Officer was thet hen 2nd Lt Eric Dorman-Smith, later to become major-general and Aucheleck's CoS in the Middle East in WW2

Peter

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phil andrade
I shall try to find some additional information about casualties, but I do not hold out much hope of getting close to an overall definitive figure for German losses. As I have already said, it is a fraught subject, but we should be able get closer to a reasonable general impression. Certainly as Centurion says, the losses for IR 24 were high. So far I note that its 3rd Bn alone had only nine officers and 560 men from 1065 present for duty at the post-Frameries roll call.

Jack

A reasonable general impression would be much appreciated, Jack. This bothers me, as we are touching a raw nerve with our cherished perceptions of The Great War. We've been weaned on the stories of The Old Contemtibles , Kipling's "barrack room sweats", the professional working class soldiers of the BEF, "shooting the German attacks flat" at Mons. If you don't have an inkling of what the real figures were, nobody does.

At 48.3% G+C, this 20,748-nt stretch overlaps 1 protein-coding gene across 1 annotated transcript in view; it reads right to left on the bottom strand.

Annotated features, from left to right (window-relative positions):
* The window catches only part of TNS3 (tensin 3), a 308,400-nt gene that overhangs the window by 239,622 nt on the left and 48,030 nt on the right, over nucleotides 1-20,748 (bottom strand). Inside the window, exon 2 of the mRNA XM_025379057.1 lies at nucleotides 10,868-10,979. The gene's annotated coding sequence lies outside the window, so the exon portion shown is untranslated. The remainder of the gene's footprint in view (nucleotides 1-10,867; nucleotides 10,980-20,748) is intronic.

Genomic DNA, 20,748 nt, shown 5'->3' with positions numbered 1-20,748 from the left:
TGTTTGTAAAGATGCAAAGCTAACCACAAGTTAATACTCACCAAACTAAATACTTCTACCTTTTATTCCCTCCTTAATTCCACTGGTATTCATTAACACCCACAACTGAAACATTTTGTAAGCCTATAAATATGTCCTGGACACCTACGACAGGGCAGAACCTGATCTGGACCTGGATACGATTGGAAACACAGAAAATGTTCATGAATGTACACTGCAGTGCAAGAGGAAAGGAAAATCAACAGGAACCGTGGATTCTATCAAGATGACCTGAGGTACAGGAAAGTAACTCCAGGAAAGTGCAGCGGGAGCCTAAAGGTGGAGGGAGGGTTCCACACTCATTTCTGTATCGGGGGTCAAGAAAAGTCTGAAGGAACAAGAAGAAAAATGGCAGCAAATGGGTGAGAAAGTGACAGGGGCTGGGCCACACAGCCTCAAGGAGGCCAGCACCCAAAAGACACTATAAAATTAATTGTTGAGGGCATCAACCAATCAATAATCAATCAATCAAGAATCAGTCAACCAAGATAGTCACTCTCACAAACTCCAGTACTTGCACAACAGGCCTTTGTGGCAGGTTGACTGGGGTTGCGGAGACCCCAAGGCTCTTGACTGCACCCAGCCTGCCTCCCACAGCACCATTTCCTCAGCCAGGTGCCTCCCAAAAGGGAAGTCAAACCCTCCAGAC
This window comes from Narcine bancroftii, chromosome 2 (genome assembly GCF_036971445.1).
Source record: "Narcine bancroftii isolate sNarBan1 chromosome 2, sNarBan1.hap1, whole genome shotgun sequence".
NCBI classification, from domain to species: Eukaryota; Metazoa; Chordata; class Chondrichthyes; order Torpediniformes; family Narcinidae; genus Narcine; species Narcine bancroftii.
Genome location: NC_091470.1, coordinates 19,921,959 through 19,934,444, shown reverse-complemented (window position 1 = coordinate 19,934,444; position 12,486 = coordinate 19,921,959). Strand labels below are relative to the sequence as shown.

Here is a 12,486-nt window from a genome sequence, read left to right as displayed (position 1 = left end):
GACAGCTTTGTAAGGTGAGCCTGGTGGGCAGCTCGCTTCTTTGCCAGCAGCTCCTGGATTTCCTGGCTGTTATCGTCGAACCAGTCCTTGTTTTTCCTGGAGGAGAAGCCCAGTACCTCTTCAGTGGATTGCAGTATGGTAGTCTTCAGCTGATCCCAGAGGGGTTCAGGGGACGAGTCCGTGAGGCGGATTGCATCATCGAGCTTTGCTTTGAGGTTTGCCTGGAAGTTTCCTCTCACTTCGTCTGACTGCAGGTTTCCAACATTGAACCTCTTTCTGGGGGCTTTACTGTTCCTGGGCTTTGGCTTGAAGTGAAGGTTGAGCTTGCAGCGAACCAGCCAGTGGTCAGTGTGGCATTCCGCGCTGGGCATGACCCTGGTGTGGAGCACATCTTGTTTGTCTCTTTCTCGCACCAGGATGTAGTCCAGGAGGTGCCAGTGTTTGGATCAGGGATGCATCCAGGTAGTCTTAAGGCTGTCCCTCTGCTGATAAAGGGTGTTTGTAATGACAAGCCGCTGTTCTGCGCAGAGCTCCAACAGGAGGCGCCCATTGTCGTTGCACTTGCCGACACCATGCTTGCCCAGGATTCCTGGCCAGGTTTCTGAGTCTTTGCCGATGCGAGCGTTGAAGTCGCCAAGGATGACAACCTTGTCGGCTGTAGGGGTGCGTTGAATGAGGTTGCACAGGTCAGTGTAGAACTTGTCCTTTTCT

Phil.

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Jack Sheldon

OK, here is another contribution. I have searched the Roll of Honour of IR 24, the regiment referred to in my last post. Here are the officer and company breakdowns (fatal casualties only)

Lts Georg Schiffmann, Johannes Graebke and Walter Ernst were KIA at Jemappes. Hauptmanns Ernst von Lorentz, Hans Lange, and Max Seeman; Oberleutnants Paul Philippi and Erich Muck; Lts Oskar-Heinrich von Klass and Kurt von Koenig were KIA at Frameries.

Jemappes Frameries

1 3 2

2 2 6